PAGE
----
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Wyoming’s outdoors provided a refuge for many amid this summer’s upheaval
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Wyoming’s outdoors provided a refuge for many amid this summer’s upheaval


It wasn’t the summer any of us imagined.

Camps were canceled. Rodeos were canceled. Family vacations were canceled.

We collectively wondered when life might return to normal.

But in the midst of the struggle to know what would come next, many of us reconnected with the outdoors. We camped at the end of long dirt roads. We met someone for a weekend of mountain biking. We picnicked in state parks. And we fished. A lot.

Many state park campgrounds, once they opened to the public, filled for the rest of the summer. Outdoor gear from mountain bikes to kayaks started to sell out. Even for a state like Wyoming, where our sparse populace enjoys the outdoors more than many other states, this summer’s outdoor recreation participation was high.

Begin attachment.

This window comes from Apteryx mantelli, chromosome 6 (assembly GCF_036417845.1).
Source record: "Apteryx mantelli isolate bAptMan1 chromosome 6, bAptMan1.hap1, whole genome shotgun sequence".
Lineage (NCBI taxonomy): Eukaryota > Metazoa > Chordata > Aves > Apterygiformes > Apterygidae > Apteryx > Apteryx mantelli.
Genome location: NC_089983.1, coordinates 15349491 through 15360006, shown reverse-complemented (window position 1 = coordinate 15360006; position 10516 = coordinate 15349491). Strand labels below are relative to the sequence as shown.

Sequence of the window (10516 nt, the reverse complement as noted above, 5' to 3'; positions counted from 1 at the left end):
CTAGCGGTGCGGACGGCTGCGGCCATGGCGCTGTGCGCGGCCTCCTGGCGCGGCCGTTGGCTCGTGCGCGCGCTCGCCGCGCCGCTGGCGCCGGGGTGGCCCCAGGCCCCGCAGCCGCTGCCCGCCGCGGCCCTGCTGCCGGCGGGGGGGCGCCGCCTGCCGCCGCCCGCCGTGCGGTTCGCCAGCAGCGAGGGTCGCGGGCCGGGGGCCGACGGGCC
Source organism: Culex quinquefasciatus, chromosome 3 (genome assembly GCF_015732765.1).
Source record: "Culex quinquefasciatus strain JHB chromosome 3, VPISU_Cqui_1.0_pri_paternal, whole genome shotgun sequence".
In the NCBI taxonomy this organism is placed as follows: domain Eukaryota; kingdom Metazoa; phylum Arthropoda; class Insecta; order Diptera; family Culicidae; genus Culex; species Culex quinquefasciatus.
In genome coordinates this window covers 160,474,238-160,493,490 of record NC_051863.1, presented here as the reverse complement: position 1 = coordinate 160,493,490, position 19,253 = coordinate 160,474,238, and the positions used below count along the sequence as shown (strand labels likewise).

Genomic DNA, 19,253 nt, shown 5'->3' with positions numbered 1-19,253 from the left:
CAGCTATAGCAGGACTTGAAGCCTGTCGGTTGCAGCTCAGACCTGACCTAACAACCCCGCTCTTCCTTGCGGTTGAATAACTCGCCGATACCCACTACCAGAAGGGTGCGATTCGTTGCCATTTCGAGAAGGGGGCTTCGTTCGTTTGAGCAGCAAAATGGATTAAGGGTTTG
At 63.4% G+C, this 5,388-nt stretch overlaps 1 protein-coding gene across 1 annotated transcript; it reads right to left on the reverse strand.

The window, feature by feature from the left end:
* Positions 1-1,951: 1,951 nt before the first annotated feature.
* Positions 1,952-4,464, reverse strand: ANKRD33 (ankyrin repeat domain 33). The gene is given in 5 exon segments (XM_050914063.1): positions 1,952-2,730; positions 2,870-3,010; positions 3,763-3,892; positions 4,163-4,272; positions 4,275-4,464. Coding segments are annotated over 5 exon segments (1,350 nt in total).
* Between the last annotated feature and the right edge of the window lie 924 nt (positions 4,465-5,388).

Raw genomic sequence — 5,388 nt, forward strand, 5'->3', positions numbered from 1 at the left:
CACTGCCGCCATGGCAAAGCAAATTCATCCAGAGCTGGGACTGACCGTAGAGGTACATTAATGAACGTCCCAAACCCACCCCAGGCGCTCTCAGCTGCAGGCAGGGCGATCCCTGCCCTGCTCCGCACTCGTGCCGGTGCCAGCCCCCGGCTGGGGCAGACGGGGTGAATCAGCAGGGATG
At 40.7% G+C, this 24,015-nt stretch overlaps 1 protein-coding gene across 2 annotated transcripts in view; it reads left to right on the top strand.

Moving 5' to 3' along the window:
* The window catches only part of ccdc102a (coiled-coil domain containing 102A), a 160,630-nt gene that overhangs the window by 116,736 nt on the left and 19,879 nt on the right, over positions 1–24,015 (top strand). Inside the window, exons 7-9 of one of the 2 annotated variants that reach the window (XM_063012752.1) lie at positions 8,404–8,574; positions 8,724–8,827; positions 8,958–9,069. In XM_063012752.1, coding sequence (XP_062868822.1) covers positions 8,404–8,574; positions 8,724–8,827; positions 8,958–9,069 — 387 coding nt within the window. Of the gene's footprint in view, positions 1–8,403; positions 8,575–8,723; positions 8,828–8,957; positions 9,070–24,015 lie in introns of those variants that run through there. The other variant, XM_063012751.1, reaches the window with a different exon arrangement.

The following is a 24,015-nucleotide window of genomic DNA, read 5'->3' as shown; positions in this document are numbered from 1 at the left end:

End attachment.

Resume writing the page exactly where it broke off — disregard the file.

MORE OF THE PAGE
Yellowstone National Park, a popular destination for locals and nonresidents, experienced a 2 percent increase in visitation in July compared to July 2019.

Experts can only speculate if this trend will continue, if next year will see the same number of families learning how to fish, young and old hitting the trails. But as this summer comes to a close, school begins again and days shorten, each of us knows that Wyoming’s mountains, lakes, wildflowers and prairie will be waiting for us again next summer.


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